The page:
About Carpal Tunnel Syndrome Treatment
This information is intended for general information only and should not be considered as medical advice on the part of Health-Tourism.com. Any decision on medical treatments, after-care or recovery should be done solely upon proper consultation and advice of a qualified physician.
What is carpal tunnel treatment?
Carpal tunnel treatment refers to the treatment of carpal tunnel syndrome, which is a disease caused by pressure on the median nerve of the wrist. Patients suffering from carpel tunnel syndrome experience numbness, tingling sensations, weakness or pain in the hand, fingers, and forearm. This may occur due to pregnancy, diabetes, obesity, hypothyroidism and arthritis. It also occurs as a result of wrist injuries, such as fractures. Carpal tunnel syndrome is also caused by improper usage of the hands and wrists for a long period. This is caused by pressure on the median nerve that leads to swelling of the tissues surrounding the carpal tunnel. Carpal tunnel treatments may include surgical as well as non-surgical treatments.
What are the different types of carpel tunnel treatments?
The different types of carpel tunnel treatments are as follows:
How to prepare for carpal tunnel surgery?
Carpal tunnel syndrome may be treated with various medications to heal the pain and subside the swelling of the affected area. Pain killers and non-steroidal anti-inflammatory medicines may be given to the patient for early symptoms caused by strain. Medication may need to be taken orally or injected into the wrist. Vitamin B supplements are also provided to patients suffering from carpal tunnel syndrome.
Exercises such as stretching and strengthening are also used as a carpal tunnel treatment. A physical therapist or an occupational therapist may supervise these exercises.
- Other therapies: Acupuncture and chiropractic treatment may also benefit patients who are suffering from the symptoms of carpal tunnel syndrome. Yoga is also known to be effective in treating this disease.
Surgery is recommended if the patient has been suffering from the symptoms since 6 months without any effect of the non-surgical treatments. The tissue around the wrist is cut to lessen the pressure on the median nerve. Surgery may be required on both hands. There are two types of surgery:
- Open Release Surgery
In an open release surgery, an incision of about 2 inches is made in the patient’s wrist. The carpel ligament is then cut to expand the carpal tunnel. Pressure on the nerve of the carpal tunnel is then relieved. The incision is closed and bandaged with a dressing.
- Endoscopic Surgery
In an endoscopic surgery, two incisions of about half an inch each is made in the wrist and palm. An endoscopic tube with a camera attached to it is inserted through one of the incisions, which enables the surgeon to view the surgery on a screen. The carpal ligament is then cut using endoscopic surgical tools to expand the carpal tunnel. Pressure on the nerve of the carpal tunnel is then relieved. The incision is closed and bandaged with a dressing. An endoscopic surgery reduces scarring and ensures a sooner recovery.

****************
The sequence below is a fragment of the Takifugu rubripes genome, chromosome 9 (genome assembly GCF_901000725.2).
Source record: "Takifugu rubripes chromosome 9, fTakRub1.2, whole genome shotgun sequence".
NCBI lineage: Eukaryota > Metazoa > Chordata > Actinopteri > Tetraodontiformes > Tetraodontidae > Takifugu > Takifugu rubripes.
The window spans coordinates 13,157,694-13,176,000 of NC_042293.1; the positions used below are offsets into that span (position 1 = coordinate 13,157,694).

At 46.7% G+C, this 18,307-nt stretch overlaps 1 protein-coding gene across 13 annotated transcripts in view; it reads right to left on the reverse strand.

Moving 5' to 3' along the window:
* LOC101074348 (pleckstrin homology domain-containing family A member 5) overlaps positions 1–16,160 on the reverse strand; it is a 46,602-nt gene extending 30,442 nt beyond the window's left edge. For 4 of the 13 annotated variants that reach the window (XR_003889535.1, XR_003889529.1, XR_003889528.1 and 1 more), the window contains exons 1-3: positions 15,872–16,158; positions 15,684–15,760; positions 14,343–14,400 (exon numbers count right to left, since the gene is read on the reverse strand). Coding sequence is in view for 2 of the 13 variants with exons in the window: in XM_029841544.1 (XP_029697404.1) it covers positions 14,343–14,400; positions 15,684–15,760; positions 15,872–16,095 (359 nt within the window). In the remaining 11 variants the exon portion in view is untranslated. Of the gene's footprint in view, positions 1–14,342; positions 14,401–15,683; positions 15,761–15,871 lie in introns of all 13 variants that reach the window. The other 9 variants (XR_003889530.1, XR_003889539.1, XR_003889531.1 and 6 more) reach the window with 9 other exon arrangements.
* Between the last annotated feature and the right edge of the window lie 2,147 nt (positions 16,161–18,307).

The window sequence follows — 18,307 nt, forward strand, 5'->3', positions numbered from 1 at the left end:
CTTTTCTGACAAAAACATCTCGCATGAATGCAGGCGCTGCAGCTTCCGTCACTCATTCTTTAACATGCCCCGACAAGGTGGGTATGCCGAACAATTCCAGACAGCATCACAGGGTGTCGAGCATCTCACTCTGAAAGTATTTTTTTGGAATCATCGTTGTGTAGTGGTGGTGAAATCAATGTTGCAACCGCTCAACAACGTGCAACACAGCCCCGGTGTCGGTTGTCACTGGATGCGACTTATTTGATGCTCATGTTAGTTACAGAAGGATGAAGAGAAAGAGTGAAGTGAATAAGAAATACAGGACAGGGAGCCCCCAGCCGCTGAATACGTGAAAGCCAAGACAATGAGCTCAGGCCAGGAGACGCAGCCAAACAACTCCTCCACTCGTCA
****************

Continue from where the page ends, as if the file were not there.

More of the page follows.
- The patient is required to stop eating anything solid or liquid for a minimum of 8 hours before the surgery.
- The doctor may impose diet restrictions. Before the doctor recommends surgery, the doctor will perform various tests on the patient to examine the nerve function of the patient’s hand.
- A neurologist, an orthopedic surgeon or a rheumatologist may examine the nerve conduction and find out if arthritis is causing the carpal tunnel syndrome.
Duration of procedure/surgery : Carpal tunnel surgery takes 30 minutes to 1 hour
Days admitted : None. Carpal tunnel treatment is usually done as an outpatient procedure.
Anesthesia : Carpal tunnel surgery is done under local anesthesia. Other forms of treatment do not require anesthesia.
Recovery : - After the surgery, the patient is taken to the recovery room until the anesthesia wears off.
- Patients may experience nausea and shivering, for which medication and blankets may be provided.
- Pain medication may also be given to relieve pain after the surgery.
- If patients have undergone surgery in both hands, they may be unable to perform any activities up to 2 weeks.
- Normally, patients can resume daily activities 3 to 4 weeks after the surgery. They may be able to perform heavy activities 6 weeks after the surgery.
- Most of the patients recover completely after the surgery without any recurrence of the disease.
- Some patients may need to undergo physical therapy to recover wrist strength.
Risks : The risks involved in a carpal tunnel surgery are as follows:
- Reaction to anesthesia
- Incomplete ligament release
- Damage to the nerves
- 10% of patients may experience wrist weakness
After care : - Patients should not drive for a minimum of 24 hours after the surgery.
- For the first few days, patients are advised to keep their hand elevated above the level of the heart. This is done to reduce swelling.
- Wrist support should be worn as per the doctor’s instructions.
- The doctor’s instructions on medication and wound care should be followed carefully.
- Heavy activities should be avoided for a month or two.
- A complete recovery may take 3 to 12 months depending on the type and intensity of the surgery.
Learn more about Carpal Tunnel Syndrome